This week’s grocery shopping included four stops, all costing a total of $56.86! I used the “Dirty Dozen” list to make sure I was buying organic on the most important items, and went as all-natural on the rest of the ingredients as possible.
From Trader Joe’s: $36.93
- 2 dozen all-natural eggs
- organic plain yogurt
- organic baby spinach
- all-natural mozzarella log
- local cucumber
- local yellow squash
- organic broccoli
- uncured bacon ends and pieces
- all-natural pork roast
- organic gold potatoes
From Aldi: $9.72
- dried cranberries
- artisan lettuce
- 3 cans of tuna in water
From Bi-Lo: $4.95
- egg roll wrappers
- wonton wrappers
From The Best Asian Market: $5.26
- daikon root
- bok choy
- rice wine vinegar
Ideas for this week’s menu:
- Spinach Bacon Quiche
- Scrambled Eggs and Homemade Hashbrowns
- We still have oatmeal, cereal, milk and juice from last week’s grocery shopping
- I plan on attempting to make some artisan bread for toast and sandwiches as well
- Leafy Green Salads with all the fixin’s
- Tuna Salad Sandwiches
- Hard Boiled Eggs
- Tomato, Mozzarella, and Basil Salads
- Trail Mix (we have nuts and chocolate, and we’ll add the dried cranberries)
- cucumber slices
- Baked Apple Pie Egg Rolls
- Some kind of dessert using lemons and limes – I haven’t decided yet
- Fresh lemonade
My brother told me about Mint.com a couple of years ago, but I didn’t pay much attention to him. My loss…probably literally. A couple friends from church started using Mint.com and loved it so much they couldn’t stop talking about it, so I thought I’d give it a try. It’s a pretty helpful tool. You can link all of your accounts for tracking purposes, set up budgets, savings goals, retirement tracking, and so much more. And it sends you a weekly email to let you know how you did in reality compared to your budget. Pretty cool! Worth a shot, especially if you’re trying to save and live within your means. Oh, and did I mention it’s free! Happy Saving!
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What Others Are Saying About Mint.com
Recently, we had some friends from church that had an out of town funeral and would be home for about half a week before heading out for a scheduled family vacation. The traveling was exhausting, not to mention emotional, and the last thing we wanted them to have to do between the funeral trip and getting ready for a much needed vacation was to have to go grocery shopping. So, we put together a quick basket for a few days of fast meals. They really enjoyed it! And it was a lot of fun putting it together. The fruit and vegetables were from our Milk & Honey Organics basket for that week.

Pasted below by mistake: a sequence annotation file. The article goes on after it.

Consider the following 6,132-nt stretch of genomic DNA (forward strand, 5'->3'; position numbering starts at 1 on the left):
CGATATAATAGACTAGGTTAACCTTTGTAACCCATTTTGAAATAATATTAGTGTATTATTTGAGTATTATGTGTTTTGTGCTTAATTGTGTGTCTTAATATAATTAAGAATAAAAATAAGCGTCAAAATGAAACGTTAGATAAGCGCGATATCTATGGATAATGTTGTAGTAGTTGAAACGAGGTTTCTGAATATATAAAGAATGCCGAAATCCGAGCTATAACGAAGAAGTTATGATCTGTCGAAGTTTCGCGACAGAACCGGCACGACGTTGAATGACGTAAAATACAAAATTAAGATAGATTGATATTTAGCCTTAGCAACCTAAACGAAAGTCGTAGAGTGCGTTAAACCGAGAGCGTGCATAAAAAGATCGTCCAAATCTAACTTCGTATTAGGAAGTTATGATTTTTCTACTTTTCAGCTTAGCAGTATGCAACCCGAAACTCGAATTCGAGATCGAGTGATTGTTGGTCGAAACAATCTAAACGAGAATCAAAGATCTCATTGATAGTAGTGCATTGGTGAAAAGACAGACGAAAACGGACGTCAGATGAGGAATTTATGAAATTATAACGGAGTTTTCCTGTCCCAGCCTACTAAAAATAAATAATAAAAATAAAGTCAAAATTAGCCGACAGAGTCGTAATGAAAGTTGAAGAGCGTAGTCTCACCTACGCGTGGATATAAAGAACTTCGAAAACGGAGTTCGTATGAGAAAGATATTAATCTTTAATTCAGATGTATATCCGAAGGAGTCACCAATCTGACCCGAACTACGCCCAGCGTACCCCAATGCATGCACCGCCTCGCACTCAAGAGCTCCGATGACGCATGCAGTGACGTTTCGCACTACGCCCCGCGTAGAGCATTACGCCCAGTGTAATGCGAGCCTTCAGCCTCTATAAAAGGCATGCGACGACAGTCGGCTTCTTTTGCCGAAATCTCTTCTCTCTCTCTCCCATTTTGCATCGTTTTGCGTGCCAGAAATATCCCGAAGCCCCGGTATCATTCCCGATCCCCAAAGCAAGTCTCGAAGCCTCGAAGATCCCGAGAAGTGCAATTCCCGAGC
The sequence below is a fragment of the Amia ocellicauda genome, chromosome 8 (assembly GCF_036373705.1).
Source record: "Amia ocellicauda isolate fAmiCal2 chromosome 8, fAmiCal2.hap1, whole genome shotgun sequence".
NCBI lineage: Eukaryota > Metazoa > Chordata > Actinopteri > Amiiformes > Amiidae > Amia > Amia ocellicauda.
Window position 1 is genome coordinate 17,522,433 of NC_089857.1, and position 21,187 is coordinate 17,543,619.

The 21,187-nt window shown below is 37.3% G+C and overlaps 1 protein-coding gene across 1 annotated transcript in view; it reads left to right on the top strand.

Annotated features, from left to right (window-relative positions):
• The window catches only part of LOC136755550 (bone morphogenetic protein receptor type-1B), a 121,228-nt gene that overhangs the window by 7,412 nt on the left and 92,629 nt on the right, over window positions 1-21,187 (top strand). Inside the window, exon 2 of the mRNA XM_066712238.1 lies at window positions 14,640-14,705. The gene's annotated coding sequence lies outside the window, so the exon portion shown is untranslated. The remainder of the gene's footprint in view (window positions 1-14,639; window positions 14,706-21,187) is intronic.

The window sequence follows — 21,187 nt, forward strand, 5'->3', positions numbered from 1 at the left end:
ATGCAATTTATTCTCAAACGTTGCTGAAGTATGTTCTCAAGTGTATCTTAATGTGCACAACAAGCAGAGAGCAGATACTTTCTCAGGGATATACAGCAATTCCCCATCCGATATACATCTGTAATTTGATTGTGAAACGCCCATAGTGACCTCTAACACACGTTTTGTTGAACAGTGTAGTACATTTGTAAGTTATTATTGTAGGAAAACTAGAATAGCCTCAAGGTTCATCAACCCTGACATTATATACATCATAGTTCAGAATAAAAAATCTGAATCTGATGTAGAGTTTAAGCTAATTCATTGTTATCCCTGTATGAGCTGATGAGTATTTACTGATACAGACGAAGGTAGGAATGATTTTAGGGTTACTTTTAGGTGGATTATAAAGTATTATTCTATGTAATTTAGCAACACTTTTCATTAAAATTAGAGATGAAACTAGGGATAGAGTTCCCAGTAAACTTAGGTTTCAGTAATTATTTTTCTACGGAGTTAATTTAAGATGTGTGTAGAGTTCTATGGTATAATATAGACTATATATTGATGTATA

What’s in the Box:
- Loaf of English Muffin Bread (from Publix)
- Florida’s Natural Orange Juice
- Organic Milk
- All-Natural Sliced Cheese
- Mixed Baby Greens
- Jar of Homemade Potato Corn Chowder (enough for 2)
- All-Natural Sliced Turkey
- Container of Homemade Guacamole
- Homemade Cheese Quesadillas (wrapped in foil for a fast reheat)
- Organic Onion
- All-Natural Sour Cream
- Organic Yogurt Cups
- Organic Broccoli Head
- Organic French Roast Whole Bean Coffee
- 1 dozen Eggs
- Organic Apples and Plums
Ideas for Meals:
- Quesadillas + Guac + Sour Cream + Onion + Salad
- Soup + Sandwich
- Sandwich + Salad
- Eggs + Toast + Juice
- Yogurt + Fruit
- Sandwich + Broccoli
- Coffee + Milk (not a meal, but very important!)
I’m posting this as much for myself as for you all. I want to remember what we put in the basket, so we can do this again, maybe for a new mom, a sick friend or a special break for someone. It’s a great way to get your children involved in serving others too. Be creative and see how many variations you can create in one small box on a budget. This whole box cost us just less than $30.
Posted in Hospitality, Organic
Tagged 3 days of meals, all natural, budget, food basket, food box, funeral, gift basket, gift giving, hospital, hospitality, new baby, Organic
Each week when I find out what’s going to be in our produce delivery, I begin a meal plan. It’s a simple chart of recipe ideas. I start with a list of what’s in this week’s basket as well as what I have on hand. Then I start searching recipe sites, cookbooks, magazines and blogs for new ideas, especially on the items I haven’t cooked with much but would hate to throw away. There are so many excellent resources at our fingertips!